Village Pioneers 

Longtime businesses weather the Whistler storms and are still standing

click to flip through (7) PHOTO COURTESY OF WHISTLER MUSEUM AND ARCHIVES. - An original Eldon Beck 3D model of  Whistler Village, circa 1979.  (Highlighted  buildings are a random graphic representation and not indicative of actual businesses discussed in this feature)
  • Photo courtesy of Whistler Museum and Archives.
  • An original Eldon Beck 3D model of Whistler Village, circa 1979. (Highlighted buildings are a random graphic representation and not indicative of actual businesses discussed in this feature)

Just before 10 a.m. on the sweltering Canada Day long weekend, Ken Davey has already sold some batteries, directed a tourist to the back shelves for the portable barbecues and listened to the bell jingling at his entrance more than a dozen times.

Whistler Hardware hasn't even officially opened for the day yet but it looks as though it's going to be a busy one.

Davey is used to working long weekends and takes it all in stride, weaving through his jam-packed store — past the coffeemakers, the crazy glue, the light bulbs, the board games, the dangly earrings, the postcards — to the office at the back and waves vaguely in the direction of Whistler Mountain.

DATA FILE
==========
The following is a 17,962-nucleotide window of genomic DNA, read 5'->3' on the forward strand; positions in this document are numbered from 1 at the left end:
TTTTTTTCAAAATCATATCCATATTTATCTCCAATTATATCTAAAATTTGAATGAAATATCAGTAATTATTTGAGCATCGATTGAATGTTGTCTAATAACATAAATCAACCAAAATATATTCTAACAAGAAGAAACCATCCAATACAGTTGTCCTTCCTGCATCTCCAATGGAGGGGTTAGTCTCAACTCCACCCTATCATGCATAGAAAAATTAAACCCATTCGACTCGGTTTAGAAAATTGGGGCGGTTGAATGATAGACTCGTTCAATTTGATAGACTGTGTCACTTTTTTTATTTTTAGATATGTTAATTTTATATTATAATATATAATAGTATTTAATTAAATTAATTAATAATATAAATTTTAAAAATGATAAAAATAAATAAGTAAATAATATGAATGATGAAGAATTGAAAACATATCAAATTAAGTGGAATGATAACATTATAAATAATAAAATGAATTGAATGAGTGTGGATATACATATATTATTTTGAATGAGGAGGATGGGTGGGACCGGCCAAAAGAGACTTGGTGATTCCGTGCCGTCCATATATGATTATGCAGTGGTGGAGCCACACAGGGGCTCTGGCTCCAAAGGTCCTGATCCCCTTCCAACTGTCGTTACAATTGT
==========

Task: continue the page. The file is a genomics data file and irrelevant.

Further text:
"We used to watch the skiers ski down the back, there was nothing there. It was pretty neat," he says, but he isn't wistful for the past.

"We watched everything rise around us."

If there's a secret to longtime success for village businesses, only a handful of people can offer a three-decade insight.

They are the village pioneers — still going strong, having weathered recessions, pre-Olympic highs, post-Olympic slumps, the ebb and flow of the American dollar, the meteoric rise of the Internet shopper.

They've seen businesses come and go, crippled by high rents and other resort taxes, bad seasons and a retail landscape that seems to be changing monthly.

The municipality is leading the charge to keep the village relevant with its 'Whistler 3.0' brainstorming initiative.

And yet, here's the thing: village business is very much alive and well in Whistler, despite the challenges.

For 33 years, the Daveys — parents Jack and Hilda and their son Ken — watched the transformation of Whistler Village firsthand, from town dump to world-class four-season resort.

Their vantage point was one of the best little 1,500-sq.-ft. pieces of prime village retail at Village Square, where the village experiment all began.

This is the spot Jack bought to realize his dream of retiring from the armed forces with a little hardware store. What better place to do it than the place they loved to ski?

Little has changed in this store — a throwback to hardware stores of old — a place where you can find pretty much anything you need, even if you didn't realize you needed it.

And yet, there have been massive changes to the retail industry in general.

"I've had some offers on it already," admits Davey. "We're still not really ready yet to retire... You know, the sad thing is that everybody that places an offer on here has really got another idea for this place, right? Which would be really sad to see."

The pressure for change, particularly for those small independents, is relentless but through it all village business owners continue to work hard to stay current and relevant and... alive.


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